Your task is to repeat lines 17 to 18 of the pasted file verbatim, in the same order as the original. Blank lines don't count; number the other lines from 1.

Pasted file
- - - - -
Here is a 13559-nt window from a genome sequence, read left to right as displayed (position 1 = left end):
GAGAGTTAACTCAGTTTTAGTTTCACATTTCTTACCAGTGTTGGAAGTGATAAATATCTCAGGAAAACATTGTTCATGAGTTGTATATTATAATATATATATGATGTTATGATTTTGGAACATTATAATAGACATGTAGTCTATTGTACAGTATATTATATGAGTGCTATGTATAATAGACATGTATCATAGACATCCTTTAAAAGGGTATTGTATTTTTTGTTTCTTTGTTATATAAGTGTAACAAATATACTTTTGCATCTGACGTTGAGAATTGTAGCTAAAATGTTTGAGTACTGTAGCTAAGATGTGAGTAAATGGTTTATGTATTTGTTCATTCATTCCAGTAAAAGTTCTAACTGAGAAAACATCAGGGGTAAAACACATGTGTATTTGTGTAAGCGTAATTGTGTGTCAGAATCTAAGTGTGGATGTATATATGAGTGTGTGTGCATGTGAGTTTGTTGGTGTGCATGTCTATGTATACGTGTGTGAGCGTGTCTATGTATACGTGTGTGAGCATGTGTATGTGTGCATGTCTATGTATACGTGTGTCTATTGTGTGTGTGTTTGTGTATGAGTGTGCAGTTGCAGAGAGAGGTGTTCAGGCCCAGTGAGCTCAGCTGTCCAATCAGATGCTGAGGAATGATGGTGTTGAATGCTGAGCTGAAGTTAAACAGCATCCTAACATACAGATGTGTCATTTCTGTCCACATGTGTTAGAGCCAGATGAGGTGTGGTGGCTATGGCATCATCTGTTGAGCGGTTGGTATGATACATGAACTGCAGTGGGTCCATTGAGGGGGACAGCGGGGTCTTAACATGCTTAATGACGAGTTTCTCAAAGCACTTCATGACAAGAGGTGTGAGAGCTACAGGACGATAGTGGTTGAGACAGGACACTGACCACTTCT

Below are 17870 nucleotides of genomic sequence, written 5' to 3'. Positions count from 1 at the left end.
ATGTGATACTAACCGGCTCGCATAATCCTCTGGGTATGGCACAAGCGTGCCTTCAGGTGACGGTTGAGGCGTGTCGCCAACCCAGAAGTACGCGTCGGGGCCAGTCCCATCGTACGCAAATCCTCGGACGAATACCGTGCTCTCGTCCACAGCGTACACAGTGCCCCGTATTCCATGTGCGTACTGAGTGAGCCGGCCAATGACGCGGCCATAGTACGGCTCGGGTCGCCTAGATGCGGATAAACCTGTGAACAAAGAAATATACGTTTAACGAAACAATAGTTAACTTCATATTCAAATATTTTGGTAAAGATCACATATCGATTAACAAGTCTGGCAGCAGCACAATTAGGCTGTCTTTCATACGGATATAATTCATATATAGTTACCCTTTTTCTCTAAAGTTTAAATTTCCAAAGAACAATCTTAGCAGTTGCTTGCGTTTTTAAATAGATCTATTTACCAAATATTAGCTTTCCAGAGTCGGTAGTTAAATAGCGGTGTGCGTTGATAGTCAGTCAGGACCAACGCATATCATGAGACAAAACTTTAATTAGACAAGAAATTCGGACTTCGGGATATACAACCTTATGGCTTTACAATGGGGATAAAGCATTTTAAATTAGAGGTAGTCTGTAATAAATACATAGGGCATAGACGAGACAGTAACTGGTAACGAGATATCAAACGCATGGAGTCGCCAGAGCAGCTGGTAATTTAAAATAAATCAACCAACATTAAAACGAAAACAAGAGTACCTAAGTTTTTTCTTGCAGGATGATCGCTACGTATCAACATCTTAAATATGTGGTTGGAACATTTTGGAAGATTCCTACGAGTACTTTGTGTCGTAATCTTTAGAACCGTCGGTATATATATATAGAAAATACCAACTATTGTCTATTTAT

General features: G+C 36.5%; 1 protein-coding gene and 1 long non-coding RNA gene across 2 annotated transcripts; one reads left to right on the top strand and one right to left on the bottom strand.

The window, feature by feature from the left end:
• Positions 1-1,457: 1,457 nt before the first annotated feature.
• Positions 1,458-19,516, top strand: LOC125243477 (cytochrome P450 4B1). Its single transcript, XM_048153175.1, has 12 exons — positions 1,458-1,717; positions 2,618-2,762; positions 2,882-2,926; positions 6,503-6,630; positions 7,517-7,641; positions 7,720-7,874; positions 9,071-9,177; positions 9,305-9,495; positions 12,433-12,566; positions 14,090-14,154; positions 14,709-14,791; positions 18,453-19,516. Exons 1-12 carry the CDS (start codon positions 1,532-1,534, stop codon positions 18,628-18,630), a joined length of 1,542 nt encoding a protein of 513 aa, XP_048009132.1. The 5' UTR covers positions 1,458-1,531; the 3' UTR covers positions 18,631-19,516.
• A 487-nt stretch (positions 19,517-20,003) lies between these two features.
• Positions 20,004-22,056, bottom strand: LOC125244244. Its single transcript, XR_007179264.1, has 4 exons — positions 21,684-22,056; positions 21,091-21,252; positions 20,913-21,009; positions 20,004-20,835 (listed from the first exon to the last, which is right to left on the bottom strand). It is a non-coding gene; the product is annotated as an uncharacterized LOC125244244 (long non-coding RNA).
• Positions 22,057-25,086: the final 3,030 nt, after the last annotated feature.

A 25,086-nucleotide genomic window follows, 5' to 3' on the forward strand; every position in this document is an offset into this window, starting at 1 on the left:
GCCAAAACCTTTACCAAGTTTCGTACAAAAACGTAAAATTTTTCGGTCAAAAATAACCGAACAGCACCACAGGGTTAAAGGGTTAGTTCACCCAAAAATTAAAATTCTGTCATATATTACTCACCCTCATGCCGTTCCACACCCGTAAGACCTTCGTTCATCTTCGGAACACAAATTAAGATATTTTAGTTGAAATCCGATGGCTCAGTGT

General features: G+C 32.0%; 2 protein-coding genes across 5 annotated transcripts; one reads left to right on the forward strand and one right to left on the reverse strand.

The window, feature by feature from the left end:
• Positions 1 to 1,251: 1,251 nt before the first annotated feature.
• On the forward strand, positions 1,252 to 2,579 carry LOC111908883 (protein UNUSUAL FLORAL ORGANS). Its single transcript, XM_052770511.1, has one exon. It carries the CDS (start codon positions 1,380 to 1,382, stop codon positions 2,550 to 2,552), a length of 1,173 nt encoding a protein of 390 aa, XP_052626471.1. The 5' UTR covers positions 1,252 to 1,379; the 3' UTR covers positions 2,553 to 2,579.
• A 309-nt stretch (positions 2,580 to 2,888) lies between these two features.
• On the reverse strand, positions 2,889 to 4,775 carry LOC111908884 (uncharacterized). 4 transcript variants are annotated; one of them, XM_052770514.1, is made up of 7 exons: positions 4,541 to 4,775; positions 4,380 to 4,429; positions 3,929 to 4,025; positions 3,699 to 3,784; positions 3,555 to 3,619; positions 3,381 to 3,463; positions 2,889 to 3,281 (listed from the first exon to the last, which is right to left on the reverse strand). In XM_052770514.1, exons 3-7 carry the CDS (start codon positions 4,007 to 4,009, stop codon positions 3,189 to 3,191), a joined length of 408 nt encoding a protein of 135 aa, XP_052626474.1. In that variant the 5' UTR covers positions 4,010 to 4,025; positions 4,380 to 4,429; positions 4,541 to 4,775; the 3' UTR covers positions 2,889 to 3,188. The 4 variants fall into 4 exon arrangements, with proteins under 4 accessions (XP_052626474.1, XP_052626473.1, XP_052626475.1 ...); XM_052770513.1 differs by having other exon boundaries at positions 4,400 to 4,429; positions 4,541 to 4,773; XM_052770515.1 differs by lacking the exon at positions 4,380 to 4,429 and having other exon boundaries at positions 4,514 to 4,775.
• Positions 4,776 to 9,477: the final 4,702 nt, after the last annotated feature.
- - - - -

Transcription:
• On the forward strand, positions 1,252 to 2,579 carry LOC111908883 (protein UNUSUAL FLORAL ORGANS). Its single transcript, XM_052770511.1, has one exon. It carries the CDS (start codon positions 1,380 to 1,382, stop codon positions 2,550 to 2,552), a length of 1,173 nt encoding a protein of 390 aa, XP_052626471.1. The 5' UTR covers positions 1,252 to 1,379; the 3' UTR covers positions 2,553 to 2,579.
• A 309-nt stretch (positions 2,580 to 2,888) lies between these two features.